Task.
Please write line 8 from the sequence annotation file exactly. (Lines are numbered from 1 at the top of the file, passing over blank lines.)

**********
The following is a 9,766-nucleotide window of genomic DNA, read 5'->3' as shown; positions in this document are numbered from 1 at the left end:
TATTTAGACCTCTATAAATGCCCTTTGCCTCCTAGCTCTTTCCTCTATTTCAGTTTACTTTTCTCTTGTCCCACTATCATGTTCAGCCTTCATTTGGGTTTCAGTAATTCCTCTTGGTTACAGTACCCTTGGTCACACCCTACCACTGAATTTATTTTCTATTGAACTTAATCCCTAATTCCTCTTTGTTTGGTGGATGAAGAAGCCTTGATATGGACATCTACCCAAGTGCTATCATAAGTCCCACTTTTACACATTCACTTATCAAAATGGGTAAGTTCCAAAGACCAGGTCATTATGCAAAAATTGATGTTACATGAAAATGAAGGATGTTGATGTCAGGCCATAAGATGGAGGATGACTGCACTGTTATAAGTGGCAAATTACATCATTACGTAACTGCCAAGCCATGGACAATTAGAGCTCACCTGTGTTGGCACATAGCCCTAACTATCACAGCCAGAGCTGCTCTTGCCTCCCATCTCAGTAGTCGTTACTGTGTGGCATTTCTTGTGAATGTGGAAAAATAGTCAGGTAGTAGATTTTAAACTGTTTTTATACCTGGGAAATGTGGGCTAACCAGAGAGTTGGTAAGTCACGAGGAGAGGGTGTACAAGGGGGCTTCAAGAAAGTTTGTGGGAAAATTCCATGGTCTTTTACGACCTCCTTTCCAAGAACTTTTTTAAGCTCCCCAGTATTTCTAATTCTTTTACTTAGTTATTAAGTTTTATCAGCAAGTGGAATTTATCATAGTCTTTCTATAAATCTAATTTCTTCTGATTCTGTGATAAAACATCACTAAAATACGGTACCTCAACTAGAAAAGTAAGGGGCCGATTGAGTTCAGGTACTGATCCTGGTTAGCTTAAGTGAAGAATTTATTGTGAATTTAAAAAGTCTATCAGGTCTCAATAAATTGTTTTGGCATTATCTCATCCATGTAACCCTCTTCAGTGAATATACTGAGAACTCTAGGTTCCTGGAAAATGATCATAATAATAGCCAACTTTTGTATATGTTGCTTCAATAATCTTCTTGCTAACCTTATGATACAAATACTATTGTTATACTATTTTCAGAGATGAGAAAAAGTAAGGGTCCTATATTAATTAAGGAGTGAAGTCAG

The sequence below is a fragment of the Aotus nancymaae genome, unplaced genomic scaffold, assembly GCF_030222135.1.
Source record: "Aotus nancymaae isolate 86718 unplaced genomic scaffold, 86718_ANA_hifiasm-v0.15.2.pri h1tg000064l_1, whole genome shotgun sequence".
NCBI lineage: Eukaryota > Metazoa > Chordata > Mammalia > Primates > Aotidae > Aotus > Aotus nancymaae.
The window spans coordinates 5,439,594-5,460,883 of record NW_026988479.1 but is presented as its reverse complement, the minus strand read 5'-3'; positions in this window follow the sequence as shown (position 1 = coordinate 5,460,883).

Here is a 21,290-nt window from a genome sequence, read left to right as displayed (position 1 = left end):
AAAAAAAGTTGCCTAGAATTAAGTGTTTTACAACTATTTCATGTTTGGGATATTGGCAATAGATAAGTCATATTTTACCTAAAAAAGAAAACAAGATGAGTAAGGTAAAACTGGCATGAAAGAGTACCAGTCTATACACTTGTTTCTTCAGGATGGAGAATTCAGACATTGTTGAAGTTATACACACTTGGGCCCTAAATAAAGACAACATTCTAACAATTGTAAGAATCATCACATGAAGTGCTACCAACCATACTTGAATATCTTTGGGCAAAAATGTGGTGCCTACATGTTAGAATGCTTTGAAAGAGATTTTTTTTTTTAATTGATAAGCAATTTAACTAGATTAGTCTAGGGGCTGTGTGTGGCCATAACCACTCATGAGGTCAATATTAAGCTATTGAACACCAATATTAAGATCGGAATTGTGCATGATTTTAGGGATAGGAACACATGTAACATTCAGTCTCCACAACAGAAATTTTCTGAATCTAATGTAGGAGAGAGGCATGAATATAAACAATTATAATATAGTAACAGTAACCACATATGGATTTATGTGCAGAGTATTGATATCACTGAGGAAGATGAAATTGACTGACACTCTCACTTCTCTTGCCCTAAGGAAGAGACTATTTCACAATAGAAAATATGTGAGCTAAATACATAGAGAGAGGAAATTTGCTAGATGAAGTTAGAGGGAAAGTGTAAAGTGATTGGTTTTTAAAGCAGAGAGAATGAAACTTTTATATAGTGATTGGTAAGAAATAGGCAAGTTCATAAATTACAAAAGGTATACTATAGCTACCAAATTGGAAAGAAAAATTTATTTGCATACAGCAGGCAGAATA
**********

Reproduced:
AAAAAAAGTTGCCTAGAATTAAGTGTTTTACAACTATTTCATGTTTGGGATATTGGCAATAGATAAGTCATATTTTACCTAAAAAAGAAAACAAGATGAGTAAGGTAAAACTGGCATGAAAGAGTACCAGTCTATACACTTGTTTCTTCAGGATGGAGAATTCAGACATTGTTGAAGTTATACACACTTGGGCCCTAAATAAAGACAACATTCTAACAATTGTAAGAATCATCACATGAAGTGCTACCAACCATACTTGAATATCTTTGGGCAAAAATGTGGTGCCTACATGTTAGAATGCTTTGAAAGAGATTTTTTTTTTTAATTGATAAGCAATTTAACTAGATTAGTCTAGGGGCTGTGTGTGGCCATAACCACTCATGAGGTCAATATTAAGCTATTGAACACCAATATTAAGATCGGAATTGTGCATGATTTTAGGGATAGGAACACATGTAACATTCAGTCTCCACAACAGAAATTTTCTGAATCTAATGTAGGAGAGAGGCATGAATATAAACAATTATAATATAGTAACAGTAACCACATATGGATTTATGTGCAGAGTATTGATATCACTGAGGAAGATGAAATTGACTGACACTCTCACTTCTCTTGCCCTAAGGAAGAGACTATTTCACAATAGAAAATATGTGAGCTAAATACATAGAGAGAGGAAATTTGCTAGATGAAGTTAGAGGGAAAGTGTAAAGTGATTGGTTTTTAAAGCAGAGAGAATGAAACTTTTATATAGTGATTGGTAAGAAATAGGCAAGTTCATAAATTACAAAAGGTATACTATAGCTACCAAATTGGAAAGAAAAATTTATTTGCATACAGCAGGCAGAATA